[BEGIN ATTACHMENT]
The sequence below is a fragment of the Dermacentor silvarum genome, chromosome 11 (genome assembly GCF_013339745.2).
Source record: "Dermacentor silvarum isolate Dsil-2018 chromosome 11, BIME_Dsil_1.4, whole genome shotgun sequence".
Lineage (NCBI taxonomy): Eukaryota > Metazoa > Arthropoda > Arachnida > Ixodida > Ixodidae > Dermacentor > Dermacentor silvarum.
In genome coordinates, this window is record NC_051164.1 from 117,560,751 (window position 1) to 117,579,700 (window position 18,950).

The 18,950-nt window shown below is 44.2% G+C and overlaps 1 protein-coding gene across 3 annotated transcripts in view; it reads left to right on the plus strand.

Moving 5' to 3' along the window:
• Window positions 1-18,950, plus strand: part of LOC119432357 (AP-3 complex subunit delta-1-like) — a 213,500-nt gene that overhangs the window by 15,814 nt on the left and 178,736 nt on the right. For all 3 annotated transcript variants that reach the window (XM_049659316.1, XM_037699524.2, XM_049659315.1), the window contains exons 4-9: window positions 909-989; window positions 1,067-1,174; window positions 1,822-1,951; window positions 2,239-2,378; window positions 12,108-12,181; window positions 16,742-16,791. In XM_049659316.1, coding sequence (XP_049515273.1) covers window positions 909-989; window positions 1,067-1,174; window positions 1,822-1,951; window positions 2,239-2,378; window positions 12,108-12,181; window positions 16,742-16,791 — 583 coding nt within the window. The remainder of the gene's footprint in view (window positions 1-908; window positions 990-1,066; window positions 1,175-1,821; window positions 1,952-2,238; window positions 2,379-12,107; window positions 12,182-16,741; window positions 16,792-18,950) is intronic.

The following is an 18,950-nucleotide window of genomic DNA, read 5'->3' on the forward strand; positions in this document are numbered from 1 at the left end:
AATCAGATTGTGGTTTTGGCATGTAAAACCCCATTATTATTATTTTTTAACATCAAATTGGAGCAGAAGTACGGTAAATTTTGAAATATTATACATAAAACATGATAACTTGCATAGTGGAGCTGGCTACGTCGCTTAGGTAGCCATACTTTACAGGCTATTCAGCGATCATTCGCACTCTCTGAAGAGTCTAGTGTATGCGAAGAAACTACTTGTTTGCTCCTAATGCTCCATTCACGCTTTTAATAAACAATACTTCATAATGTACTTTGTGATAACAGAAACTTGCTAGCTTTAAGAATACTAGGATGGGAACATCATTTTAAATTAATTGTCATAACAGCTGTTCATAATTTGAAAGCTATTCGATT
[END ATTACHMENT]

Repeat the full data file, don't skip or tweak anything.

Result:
The sequence below is a fragment of the Dermacentor silvarum genome, chromosome 11 (genome assembly GCF_013339745.2).
Source record: "Dermacentor silvarum isolate Dsil-2018 chromosome 11, BIME_Dsil_1.4, whole genome shotgun sequence".
Lineage (NCBI taxonomy): Eukaryota > Metazoa > Arthropoda > Arachnida > Ixodida > Ixodidae > Dermacentor > Dermacentor silvarum.
In genome coordinates, this window is record NC_051164.1 from 117,560,751 (window position 1) to 117,579,700 (window position 18,950).

The 18,950-nt window shown below is 44.2% G+C and overlaps 1 protein-coding gene across 3 annotated transcripts in view; it reads left to right on the plus strand.

Moving 5' to 3' along the window:
• Window positions 1-18,950, plus strand: part of LOC119432357 (AP-3 complex subunit delta-1-like) — a 213,500-nt gene that overhangs the window by 15,814 nt on the left and 178,736 nt on the right. For all 3 annotated transcript variants that reach the window (XM_049659316.1, XM_037699524.2, XM_049659315.1), the window contains exons 4-9: window positions 909-989; window positions 1,067-1,174; window positions 1,822-1,951; window positions 2,239-2,378; window positions 12,108-12,181; window positions 16,742-16,791. In XM_049659316.1, coding sequence (XP_049515273.1) covers window positions 909-989; window positions 1,067-1,174; window positions 1,822-1,951; window positions 2,239-2,378; window positions 12,108-12,181; window positions 16,742-16,791 — 583 coding nt within the window. The remainder of the gene's footprint in view (window positions 1-908; window positions 990-1,066; window positions 1,175-1,821; window positions 1,952-2,238; window positions 2,379-12,107; window positions 12,182-16,741; window positions 16,792-18,950) is intronic.

The following is an 18,950-nucleotide window of genomic DNA, read 5'->3' on the forward strand; positions in this document are numbered from 1 at the left end:
AATCAGATTGTGGTTTTGGCATGTAAAACCCCATTATTATTATTTTTTAACATCAAATTGGAGCAGAAGTACGGTAAATTTTGAAATATTATACATAAAACATGATAACTTGCATAGTGGAGCTGGCTACGTCGCTTAGGTAGCCATACTTTACAGGCTATTCAGCGATCATTCGCACTCTCTGAAGAGTCTAGTGTATGCGAAGAAACTACTTGTTTGCTCCTAATGCTCCATTCACGCTTTTAATAAACAATACTTCATAATGTACTTTGTGATAACAGAAACTTGCTAGCTTTAAGAATACTAGGATGGGAACATCATTTTAAATTAATTGTCATAACAGCTGTTCATAATTTGAAAGCTATTCGATT